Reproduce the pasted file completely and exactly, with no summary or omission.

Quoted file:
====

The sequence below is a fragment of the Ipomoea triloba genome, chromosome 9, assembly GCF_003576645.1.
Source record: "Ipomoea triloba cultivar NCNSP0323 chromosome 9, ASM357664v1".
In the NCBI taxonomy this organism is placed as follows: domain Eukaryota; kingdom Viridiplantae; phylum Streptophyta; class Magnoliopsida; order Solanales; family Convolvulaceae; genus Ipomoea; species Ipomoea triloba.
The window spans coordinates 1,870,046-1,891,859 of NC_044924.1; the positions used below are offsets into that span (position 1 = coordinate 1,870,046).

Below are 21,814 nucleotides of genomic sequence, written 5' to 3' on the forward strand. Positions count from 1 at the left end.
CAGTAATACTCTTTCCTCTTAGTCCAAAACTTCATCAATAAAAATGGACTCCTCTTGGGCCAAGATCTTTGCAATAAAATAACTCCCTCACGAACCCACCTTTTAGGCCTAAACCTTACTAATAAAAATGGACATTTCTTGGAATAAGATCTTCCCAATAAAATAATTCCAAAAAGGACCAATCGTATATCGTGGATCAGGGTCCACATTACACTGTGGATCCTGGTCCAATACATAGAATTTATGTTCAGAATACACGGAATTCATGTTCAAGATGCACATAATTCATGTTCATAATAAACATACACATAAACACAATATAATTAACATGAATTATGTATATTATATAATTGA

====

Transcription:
The sequence below is a fragment of the Ipomoea triloba genome, chromosome 9, assembly GCF_003576645.1.
Source record: "Ipomoea triloba cultivar NCNSP0323 chromosome 9, ASM357664v1".
In the NCBI taxonomy this organism is placed as follows: domain Eukaryota; kingdom Viridiplantae; phylum Streptophyta; class Magnoliopsida; order Solanales; family Convolvulaceae; genus Ipomoea; species Ipomoea triloba.
The window spans coordinates 1,870,046-1,891,859 of NC_044924.1; the positions used below are offsets into that span (position 1 = coordinate 1,870,046).

Below are 21,814 nucleotides of genomic sequence, written 5' to 3' on the forward strand. Positions count from 1 at the left end.
CAGTAATACTCTTTCCTCTTAGTCCAAAACTTCATCAATAAAAATGGACTCCTCTTGGGCCAAGATCTTTGCAATAAAATAACTCCCTCACGAACCCACCTTTTAGGCCTAAACCTTACTAATAAAAATGGACATTTCTTGGAATAAGATCTTCCCAATAAAATAATTCCAAAAAGGACCAATCGTATATCGTGGATCAGGGTCCACATTACACTGTGGATCCTGGTCCAATACATAGAATTTATGTTCAGAATACACGGAATTCATGTTCAAGATGCACATAATTCATGTTCATAATAAACATACACATAAACACAATATAATTAACATGAATTATGTATATTATATAATTGA